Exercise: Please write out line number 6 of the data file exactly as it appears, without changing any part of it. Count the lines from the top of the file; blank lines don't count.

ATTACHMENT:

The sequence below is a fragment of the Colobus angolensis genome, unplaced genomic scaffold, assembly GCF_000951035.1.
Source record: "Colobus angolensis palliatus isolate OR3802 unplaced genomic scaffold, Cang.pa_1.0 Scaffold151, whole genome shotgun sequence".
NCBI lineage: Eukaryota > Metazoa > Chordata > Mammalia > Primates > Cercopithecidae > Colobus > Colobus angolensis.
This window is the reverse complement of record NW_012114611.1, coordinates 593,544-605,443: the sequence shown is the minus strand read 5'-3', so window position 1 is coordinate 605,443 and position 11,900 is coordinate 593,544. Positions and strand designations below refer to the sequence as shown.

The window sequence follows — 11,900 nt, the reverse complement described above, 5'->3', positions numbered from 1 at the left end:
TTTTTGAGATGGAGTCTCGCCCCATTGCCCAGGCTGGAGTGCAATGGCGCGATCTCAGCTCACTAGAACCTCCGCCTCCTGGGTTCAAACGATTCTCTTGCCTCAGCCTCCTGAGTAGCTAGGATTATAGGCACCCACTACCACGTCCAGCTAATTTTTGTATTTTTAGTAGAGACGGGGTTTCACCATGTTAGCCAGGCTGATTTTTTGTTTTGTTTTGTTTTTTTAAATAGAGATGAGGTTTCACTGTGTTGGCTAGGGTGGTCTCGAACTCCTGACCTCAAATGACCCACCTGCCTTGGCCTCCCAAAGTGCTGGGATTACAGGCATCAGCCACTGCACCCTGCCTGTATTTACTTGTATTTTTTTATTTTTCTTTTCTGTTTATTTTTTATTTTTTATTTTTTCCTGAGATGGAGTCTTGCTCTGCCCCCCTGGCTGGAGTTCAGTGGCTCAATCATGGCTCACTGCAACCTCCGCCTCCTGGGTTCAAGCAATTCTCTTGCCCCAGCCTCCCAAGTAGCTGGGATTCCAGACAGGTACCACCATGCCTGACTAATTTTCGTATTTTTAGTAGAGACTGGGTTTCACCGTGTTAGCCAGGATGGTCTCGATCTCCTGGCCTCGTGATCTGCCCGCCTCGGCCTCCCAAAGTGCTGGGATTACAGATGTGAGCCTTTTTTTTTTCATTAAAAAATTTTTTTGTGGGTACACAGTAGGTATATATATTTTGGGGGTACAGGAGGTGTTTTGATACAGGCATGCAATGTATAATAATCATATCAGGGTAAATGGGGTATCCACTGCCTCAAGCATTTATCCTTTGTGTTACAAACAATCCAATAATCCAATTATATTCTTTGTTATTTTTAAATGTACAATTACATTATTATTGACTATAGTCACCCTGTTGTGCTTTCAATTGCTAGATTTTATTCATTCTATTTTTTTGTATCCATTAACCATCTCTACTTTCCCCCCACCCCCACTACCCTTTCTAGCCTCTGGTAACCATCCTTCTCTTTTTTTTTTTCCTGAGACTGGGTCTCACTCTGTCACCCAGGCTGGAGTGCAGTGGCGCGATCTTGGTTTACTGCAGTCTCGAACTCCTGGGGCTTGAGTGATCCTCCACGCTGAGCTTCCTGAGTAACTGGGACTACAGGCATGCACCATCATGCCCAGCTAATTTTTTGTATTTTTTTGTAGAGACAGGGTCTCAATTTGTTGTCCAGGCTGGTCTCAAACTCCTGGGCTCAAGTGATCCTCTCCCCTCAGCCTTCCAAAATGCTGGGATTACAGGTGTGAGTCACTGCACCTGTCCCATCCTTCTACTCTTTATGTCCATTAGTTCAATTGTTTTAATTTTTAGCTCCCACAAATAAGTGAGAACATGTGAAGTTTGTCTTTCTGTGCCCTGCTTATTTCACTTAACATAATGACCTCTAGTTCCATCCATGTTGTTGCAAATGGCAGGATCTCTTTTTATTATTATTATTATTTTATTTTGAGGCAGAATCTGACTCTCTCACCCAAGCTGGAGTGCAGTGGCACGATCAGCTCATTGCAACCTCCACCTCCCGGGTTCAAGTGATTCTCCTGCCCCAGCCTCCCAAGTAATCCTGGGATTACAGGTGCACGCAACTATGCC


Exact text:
TTTTTGAGATGGAGTCTCGCCCCATTGCCCAGGCTGGAGTGCAATGGCGCGATCTCAGCTCACTAGAACCTCCGCCTCCTGGGTTCAAACGATTCTCTTGCCTCAGCCTCCTGAGTAGCTAGGATTATAGGCACCCACTACCACGTCCAGCTAATTTTTGTATTTTTAGTAGAGACGGGGTTTCACCATGTTAGCCAGGCTGATTTTTTGTTTTGTTTTGTTTTTTTAAATAGAGATGAGGTTTCACTGTGTTGGCTAGGGTGGTCTCGAACTCCTGACCTCAAATGACCCACCTGCCTTGGCCTCCCAAAGTGCTGGGATTACAGGCATCAGCCACTGCACCCTGCCTGTATTTACTTGTATTTTTTTATTTTTCTTTTCTGTTTATTTTTTATTTTTTATTTTTTCCTGAGATGGAGTCTTGCTCTGCCCCCCTGGCTGGAGTTCAGTGGCTCAATCATGGCTCACTGCAACCTCCGCCTCCTGGGTTCAAGCAATTCTCTTGCCCCAGCCTCCCAAGTAGCTGGGATTCCAGACAGGTACCACCATGCCTGACTAATTTTCGTATTTTTAGTAGAGACTGGGTTTCACCGTGTTAGCCAGGATGGTCTCGATCTCCTGGCCTCGTGATCTGCCCGCCTCGGCCTCCCAAAGTGCTGGGATTACAGATGTGAGCCTTTTTTTTTTCATTAAAAAATTTTTTTGTGGGTACACAGTAGGTATATATATTTTGGGGGTACAGGAGGTGTTTTGATACAGGCATGCAATGTATAATAATCATATCAGGGTAAATGGGGTATCCACTGCCTCAAGCATTTATCCTTTGTGTTACAAACAATCCAATAATCCAATTATATTCTTTGTTATTTTTAAATGTACAATTACATTATTATTGACTATAGTCACCCTGTTGTGCTTTCAATTGCTAGATTTTATTCATTCTATTTTTTTGTATCCATTAACCATCTCTACTTTCCCCCCACCCCCACTACCCTTTCTAGCCTCTGGTAACCATCCTTCTCTTTTTTTTTTTCCTGAGACTGGGTCTCACTCTGTCACCCAGGCTGGAGTGCAGTGGCGCGATCTTGGTTTACTGCAGTCTCGAACTCCTGGGGCTTGAGTGATCCTCCACGCTGAGCTTCCTGAGTAACTGGGACTACAGGCATGCACCATCATGCCCAGCTAATTTTTTGTATTTTTTTGTAGAGACAGGGTCTCAATTTGTTGTCCAGGCTGGTCTCAAACTCCTGGGCTCAAGTGATCCTCTCCCCTCAGCCTTCCAAAATGCTGGGATTACAGGTGTGAGTCACTGCACCTGTCCCATCCTTCTACTCTTTATGTCCATTAGTTCAATTGTTTTAATTTTTAGCTCCCACAAATAAGTGAGAACATGTGAAGTTTGTCTTTCTGTGCCCTGCTTATTTCACTTAACATAATGACCTCTAGTTCCATCCATGTTGTTGCAAATGGCAGGATCTCTTTTTATTATTATTATTATTTTATTTTGAGGCAGAATCTGACTCTCTCACCCAAGCTGGAGTGCAGTGGCACGATCAGCTCATTGCAACCTCCACCTCCCGGGTTCAAGTGATTCTCCTGCCCCAGCCTCCCAAGTAATCCTGGGATTACAGGTGCACGCAACTATGCC